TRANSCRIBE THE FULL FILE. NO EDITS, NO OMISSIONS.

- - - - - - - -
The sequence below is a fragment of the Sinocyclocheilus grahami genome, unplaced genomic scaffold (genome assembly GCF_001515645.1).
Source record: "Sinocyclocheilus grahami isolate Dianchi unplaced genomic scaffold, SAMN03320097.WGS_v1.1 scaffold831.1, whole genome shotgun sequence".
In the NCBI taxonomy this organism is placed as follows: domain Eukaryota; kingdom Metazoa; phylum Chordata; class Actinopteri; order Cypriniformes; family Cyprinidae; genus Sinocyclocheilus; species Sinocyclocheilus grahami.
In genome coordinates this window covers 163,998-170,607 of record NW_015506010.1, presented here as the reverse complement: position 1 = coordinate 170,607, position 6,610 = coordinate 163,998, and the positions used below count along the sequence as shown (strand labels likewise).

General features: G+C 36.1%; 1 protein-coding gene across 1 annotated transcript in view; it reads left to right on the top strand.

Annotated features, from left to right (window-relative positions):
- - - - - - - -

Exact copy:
The sequence below is a fragment of the Sinocyclocheilus grahami genome, unplaced genomic scaffold (genome assembly GCF_001515645.1).
Source record: "Sinocyclocheilus grahami isolate Dianchi unplaced genomic scaffold, SAMN03320097.WGS_v1.1 scaffold831.1, whole genome shotgun sequence".
In the NCBI taxonomy this organism is placed as follows: domain Eukaryota; kingdom Metazoa; phylum Chordata; class Actinopteri; order Cypriniformes; family Cyprinidae; genus Sinocyclocheilus; species Sinocyclocheilus grahami.
In genome coordinates this window covers 163,998-170,607 of record NW_015506010.1, presented here as the reverse complement: position 1 = coordinate 170,607, position 6,610 = coordinate 163,998, and the positions used below count along the sequence as shown (strand labels likewise).

General features: G+C 36.1%; 1 protein-coding gene across 1 annotated transcript in view; it reads left to right on the top strand.

Annotated features, from left to right (window-relative positions):